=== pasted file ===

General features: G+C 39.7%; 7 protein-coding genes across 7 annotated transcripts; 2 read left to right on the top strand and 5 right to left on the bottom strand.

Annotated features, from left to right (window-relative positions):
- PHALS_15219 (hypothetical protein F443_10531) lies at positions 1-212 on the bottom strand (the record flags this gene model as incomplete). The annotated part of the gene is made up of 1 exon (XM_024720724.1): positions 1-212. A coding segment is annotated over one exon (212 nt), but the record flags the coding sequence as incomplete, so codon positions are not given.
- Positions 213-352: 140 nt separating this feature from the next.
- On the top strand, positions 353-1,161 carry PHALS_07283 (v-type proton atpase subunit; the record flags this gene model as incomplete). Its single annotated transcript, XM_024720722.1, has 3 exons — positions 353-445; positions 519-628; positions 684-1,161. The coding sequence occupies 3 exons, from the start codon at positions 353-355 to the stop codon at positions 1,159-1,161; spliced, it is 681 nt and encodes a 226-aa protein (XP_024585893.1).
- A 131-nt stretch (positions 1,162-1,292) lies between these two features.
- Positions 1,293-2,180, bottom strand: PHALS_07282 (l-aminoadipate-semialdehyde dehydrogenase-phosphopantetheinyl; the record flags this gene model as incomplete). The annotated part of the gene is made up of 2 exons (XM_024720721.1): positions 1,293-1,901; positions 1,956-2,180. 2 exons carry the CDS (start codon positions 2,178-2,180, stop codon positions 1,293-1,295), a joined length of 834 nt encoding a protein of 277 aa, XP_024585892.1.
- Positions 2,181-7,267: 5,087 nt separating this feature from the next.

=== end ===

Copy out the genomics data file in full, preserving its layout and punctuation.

General features: G+C 39.7%; 7 protein-coding genes across 7 annotated transcripts; 2 read left to right on the top strand and 5 right to left on the bottom strand.

Annotated features, from left to right (window-relative positions):
- PHALS_15219 (hypothetical protein F443_10531) lies at positions 1-212 on the bottom strand (the record flags this gene model as incomplete). The annotated part of the gene is made up of 1 exon (XM_024720724.1): positions 1-212. A coding segment is annotated over one exon (212 nt), but the record flags the coding sequence as incomplete, so codon positions are not given.
- Positions 213-352: 140 nt separating this feature from the next.
- On the top strand, positions 353-1,161 carry PHALS_07283 (v-type proton atpase subunit; the record flags this gene model as incomplete). Its single annotated transcript, XM_024720722.1, has 3 exons — positions 353-445; positions 519-628; positions 684-1,161. The coding sequence occupies 3 exons, from the start codon at positions 353-355 to the stop codon at positions 1,159-1,161; spliced, it is 681 nt and encodes a 226-aa protein (XP_024585893.1).
- A 131-nt stretch (positions 1,162-1,292) lies between these two features.
- Positions 1,293-2,180, bottom strand: PHALS_07282 (l-aminoadipate-semialdehyde dehydrogenase-phosphopantetheinyl; the record flags this gene model as incomplete). The annotated part of the gene is made up of 2 exons (XM_024720721.1): positions 1,293-1,901; positions 1,956-2,180. 2 exons carry the CDS (start codon positions 2,178-2,180, stop codon positions 1,293-1,295), a joined length of 834 nt encoding a protein of 277 aa, XP_024585892.1.
- Positions 2,181-7,267: 5,087 nt separating this feature from the next.